Judging by pageviews, my most widely read post ever was on Scottish independence, and its title was ‘Scotland and the SNP: Fooling yourselves and deceiving others’. I was extremely critical of the fiscal claims made by the SNP. I wrote
“There are many laudable reasons to campaign for Scottish independence. But how far should those who passionately want independence be prepared to go to achieve that goal? Should they, for example, deceive the Scottish people about the basic economics involved? That seems to be what is happening right now. The more I look at the numbers, the clearer it becomes that over the next five or ten years there would [be] more, not less, fiscal austerity under independence.”
That was half a year ago, and of course lower oil prices have only strengthened that view. But more recently it has been refreshing to hear Nicola Sturgeon make the case against UK austerity. So when I was asked by The Conversation to fact check this statement by her:
“In the last five years, austerity has undermined our public services, lowered the living standards of working people, pushed more children into poverty and held back economic growth.”
I was happy to provide a report which concluded:
“Nicola Sturgeon’s statement on the economic impact of austerity on the UK is correct, with no qualifications.”
Today the SNP put out a press release on the Conversation report. Unfortunately it contained the following comment from Stewart Hosie, Deputy Leader of the SNP and Treasury spokesperson:
''Professor Wren-Lewis reflects what many other experts and indeed members of the public know all too well - that Tory/Lib Dem austerity has done deep harm to the country's recovery from the Labour recession.”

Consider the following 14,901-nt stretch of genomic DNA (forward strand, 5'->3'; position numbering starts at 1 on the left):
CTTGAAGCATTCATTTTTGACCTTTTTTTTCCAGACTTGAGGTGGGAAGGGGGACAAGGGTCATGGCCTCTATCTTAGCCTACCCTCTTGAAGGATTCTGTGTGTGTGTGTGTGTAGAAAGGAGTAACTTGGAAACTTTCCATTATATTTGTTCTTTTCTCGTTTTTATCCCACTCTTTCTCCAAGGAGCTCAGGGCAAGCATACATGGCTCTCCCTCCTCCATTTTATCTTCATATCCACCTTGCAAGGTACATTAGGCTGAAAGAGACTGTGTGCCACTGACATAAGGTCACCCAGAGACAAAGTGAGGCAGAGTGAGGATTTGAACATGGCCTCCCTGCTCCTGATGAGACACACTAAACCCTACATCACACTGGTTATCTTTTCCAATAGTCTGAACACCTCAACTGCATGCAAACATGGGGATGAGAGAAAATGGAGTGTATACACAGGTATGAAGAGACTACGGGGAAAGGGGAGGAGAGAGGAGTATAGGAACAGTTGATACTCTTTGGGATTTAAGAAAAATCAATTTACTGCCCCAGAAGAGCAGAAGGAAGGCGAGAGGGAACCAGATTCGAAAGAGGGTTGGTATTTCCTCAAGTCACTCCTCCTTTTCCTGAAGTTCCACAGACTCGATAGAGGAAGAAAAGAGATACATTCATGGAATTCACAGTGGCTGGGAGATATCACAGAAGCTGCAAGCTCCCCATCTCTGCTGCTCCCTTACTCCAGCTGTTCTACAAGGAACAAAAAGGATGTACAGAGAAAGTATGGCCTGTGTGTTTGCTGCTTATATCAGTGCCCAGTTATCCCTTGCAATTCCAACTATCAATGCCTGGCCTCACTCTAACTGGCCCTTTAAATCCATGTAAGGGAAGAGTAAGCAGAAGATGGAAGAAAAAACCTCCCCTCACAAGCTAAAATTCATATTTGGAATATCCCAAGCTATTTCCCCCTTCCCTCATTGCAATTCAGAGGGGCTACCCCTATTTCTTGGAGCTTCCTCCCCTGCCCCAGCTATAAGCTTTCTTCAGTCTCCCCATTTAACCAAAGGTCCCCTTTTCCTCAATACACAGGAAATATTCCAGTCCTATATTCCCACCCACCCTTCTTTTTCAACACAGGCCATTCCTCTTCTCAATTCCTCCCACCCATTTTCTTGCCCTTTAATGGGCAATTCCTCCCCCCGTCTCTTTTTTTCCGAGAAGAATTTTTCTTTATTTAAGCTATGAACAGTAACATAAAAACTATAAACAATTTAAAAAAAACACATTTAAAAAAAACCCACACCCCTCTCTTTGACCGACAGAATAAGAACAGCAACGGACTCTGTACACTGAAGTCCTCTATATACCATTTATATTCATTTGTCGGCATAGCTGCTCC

Oh dear – ‘the Labour recession’. That would be the global financial crisis that originated with US subprime mortgages! Calling this the Labour recession is just stupid, and is something I would never say. It is very unfortunate (and I hope it is just a misfortunate) that Stewart Hosie appeared to suggest that I had said or implied that. Whatever the intention, it indicates that at least some in the SNP are still in the business of making highly misleading statements to advance their cause.
While on the subject of the SNP and this election, let me make one final point, just in case any prospective SNP voters read this. In the quite likely event that the Conservatives get more seats than Labour, but less seats than Labour and the SNP combined, in a situation where either side would need LibDem support Nick Clegg has made it clear he will talk to the Conservatives first. That will almost certainly lead to the current coalition government continuing. Clegg’s reasoning for doing this makes little sense, but the SNP cannot influence Clegg’s decision, and I suspect nor can his party even if they were minded to.
If that comes to pass, then every vote for the SNP rather than Labour that loses Labour seats becomes a vote to continue with the current government. That is not an opinion, but a factual statement. So, to be consistent with his own logic, I think Stewart Hosie would have to call this election result the SNP’s Tory-LibDem second term.